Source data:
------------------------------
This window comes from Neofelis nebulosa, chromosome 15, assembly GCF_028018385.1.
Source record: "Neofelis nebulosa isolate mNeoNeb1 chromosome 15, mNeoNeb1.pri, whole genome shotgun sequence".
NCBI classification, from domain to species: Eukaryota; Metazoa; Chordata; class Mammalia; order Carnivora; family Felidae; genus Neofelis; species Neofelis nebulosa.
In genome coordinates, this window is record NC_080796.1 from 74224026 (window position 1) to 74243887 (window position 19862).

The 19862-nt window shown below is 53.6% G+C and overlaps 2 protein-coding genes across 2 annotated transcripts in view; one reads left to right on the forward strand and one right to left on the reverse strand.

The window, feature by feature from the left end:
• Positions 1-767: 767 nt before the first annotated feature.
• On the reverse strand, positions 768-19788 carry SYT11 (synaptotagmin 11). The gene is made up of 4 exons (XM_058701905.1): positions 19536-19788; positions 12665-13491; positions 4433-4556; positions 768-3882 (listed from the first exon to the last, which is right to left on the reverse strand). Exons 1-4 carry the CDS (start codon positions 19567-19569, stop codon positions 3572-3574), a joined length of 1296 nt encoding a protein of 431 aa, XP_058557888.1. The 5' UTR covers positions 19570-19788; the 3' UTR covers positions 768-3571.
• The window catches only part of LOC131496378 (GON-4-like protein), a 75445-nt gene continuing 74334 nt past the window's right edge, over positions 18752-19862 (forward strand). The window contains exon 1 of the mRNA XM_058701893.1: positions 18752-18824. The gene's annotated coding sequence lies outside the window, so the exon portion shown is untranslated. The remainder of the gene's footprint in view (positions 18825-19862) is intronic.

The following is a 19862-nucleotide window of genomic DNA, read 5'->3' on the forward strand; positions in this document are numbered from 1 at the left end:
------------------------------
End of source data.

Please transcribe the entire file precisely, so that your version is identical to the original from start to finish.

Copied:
This window comes from Neofelis nebulosa, chromosome 15, assembly GCF_028018385.1.
Source record: "Neofelis nebulosa isolate mNeoNeb1 chromosome 15, mNeoNeb1.pri, whole genome shotgun sequence".
NCBI classification, from domain to species: Eukaryota; Metazoa; Chordata; class Mammalia; order Carnivora; family Felidae; genus Neofelis; species Neofelis nebulosa.
In genome coordinates, this window is record NC_080796.1 from 74224026 (window position 1) to 74243887 (window position 19862).

The 19862-nt window shown below is 53.6% G+C and overlaps 2 protein-coding genes across 2 annotated transcripts in view; one reads left to right on the forward strand and one right to left on the reverse strand.

The window, feature by feature from the left end:
• Positions 1-767: 767 nt before the first annotated feature.
• On the reverse strand, positions 768-19788 carry SYT11 (synaptotagmin 11). The gene is made up of 4 exons (XM_058701905.1): positions 19536-19788; positions 12665-13491; positions 4433-4556; positions 768-3882 (listed from the first exon to the last, which is right to left on the reverse strand). Exons 1-4 carry the CDS (start codon positions 19567-19569, stop codon positions 3572-3574), a joined length of 1296 nt encoding a protein of 431 aa, XP_058557888.1. The 5' UTR covers positions 19570-19788; the 3' UTR covers positions 768-3571.
• The window catches only part of LOC131496378 (GON-4-like protein), a 75445-nt gene continuing 74334 nt past the window's right edge, over positions 18752-19862 (forward strand). The window contains exon 1 of the mRNA XM_058701893.1: positions 18752-18824. The gene's annotated coding sequence lies outside the window, so the exon portion shown is untranslated. The remainder of the gene's footprint in view (positions 18825-19862) is intronic.

The following is a 19862-nucleotide window of genomic DNA, read 5'->3' on the forward strand; positions in this document are numbered from 1 at the left end: